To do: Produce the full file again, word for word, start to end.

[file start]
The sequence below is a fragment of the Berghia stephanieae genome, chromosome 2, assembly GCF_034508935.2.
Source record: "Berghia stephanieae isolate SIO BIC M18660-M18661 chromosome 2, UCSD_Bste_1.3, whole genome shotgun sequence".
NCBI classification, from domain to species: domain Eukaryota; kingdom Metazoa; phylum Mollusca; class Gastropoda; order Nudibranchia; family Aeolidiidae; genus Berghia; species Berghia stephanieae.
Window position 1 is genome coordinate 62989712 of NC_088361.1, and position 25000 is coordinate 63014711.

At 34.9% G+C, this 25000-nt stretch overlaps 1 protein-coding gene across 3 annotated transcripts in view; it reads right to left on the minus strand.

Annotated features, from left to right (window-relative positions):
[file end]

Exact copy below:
The sequence below is a fragment of the Berghia stephanieae genome, chromosome 2, assembly GCF_034508935.2.
Source record: "Berghia stephanieae isolate SIO BIC M18660-M18661 chromosome 2, UCSD_Bste_1.3, whole genome shotgun sequence".
NCBI classification, from domain to species: domain Eukaryota; kingdom Metazoa; phylum Mollusca; class Gastropoda; order Nudibranchia; family Aeolidiidae; genus Berghia; species Berghia stephanieae.
Window position 1 is genome coordinate 62989712 of NC_088361.1, and position 25000 is coordinate 63014711.

At 34.9% G+C, this 25000-nt stretch overlaps 1 protein-coding gene across 3 annotated transcripts in view; it reads right to left on the minus strand.

Annotated features, from left to right (window-relative positions):